6 Div. 485.
July 25, 1978. Rehearing Denied August 29, 1978.
Appeal from the Circuit Court, Jefferson County, William Cole, J.
Jonathan E. Lyerly of Gordon, Cleveland Gordon, Birmingham, for appellant.
William J. Baxley, Atty. Gen. and Barry V. Hutner, Asst. Atty. Gen., for the State.
Appellant was convicted of rape and the jury fixed his punishment at fifteen years in the penitentiary. Prior to arraignment appellant was found to be indigent and the Court appointed counsel to represent him. He interposed a not guilty plea. After he was sentenced he gave notice of appeal and was furnished a free transcript. Trial counsel was appointed to represent him on appeal.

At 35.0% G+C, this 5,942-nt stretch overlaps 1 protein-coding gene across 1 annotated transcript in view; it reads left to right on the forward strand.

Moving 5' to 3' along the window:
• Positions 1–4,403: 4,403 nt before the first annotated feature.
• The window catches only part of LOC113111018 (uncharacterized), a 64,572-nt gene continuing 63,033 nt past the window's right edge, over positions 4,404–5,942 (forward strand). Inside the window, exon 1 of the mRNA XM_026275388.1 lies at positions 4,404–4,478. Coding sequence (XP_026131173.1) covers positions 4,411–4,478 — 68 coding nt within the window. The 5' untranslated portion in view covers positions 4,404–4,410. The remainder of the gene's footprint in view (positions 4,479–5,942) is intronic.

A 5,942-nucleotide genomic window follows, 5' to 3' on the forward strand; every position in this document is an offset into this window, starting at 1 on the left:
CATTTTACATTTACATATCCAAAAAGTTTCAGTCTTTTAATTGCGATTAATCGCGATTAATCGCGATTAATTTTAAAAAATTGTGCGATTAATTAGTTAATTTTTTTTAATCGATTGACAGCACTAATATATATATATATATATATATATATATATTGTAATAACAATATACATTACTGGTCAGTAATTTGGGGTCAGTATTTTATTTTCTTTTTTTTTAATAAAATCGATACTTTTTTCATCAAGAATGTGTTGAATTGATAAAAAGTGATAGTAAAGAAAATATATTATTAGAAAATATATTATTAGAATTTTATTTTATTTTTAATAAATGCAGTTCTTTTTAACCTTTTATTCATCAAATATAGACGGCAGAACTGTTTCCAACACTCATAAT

The evidence was extremely conflicting. The State made out a case of rape by the testimony of the victim alone. Appellant did not testify but offered an alibi defense.
The prosecutrix was a seventeen year old black girl. Appellant was also black. On May 25, 1976, around 10:30 a.m. prosecutrix was on a public street in downtown Birmingham looking for part-time employment. She went to the Army Recruiting Center on Eighteenth Street to meet a friend but this person did not show up. She then walked up Second Avenue to a clothing department store and called her boyfriend to let him know she was downtown. After making the telephone call she was approached by a man whom she later identified as appellant. Appellant asked her name and she told him and stated she was looking for a job. He offered to take her to a place that was employing black girls and she told him she would check it out later. He then offered to buy her lunch and she declined. She started walking up the street and she noticed that he was following her. At some point she thought she had lost him.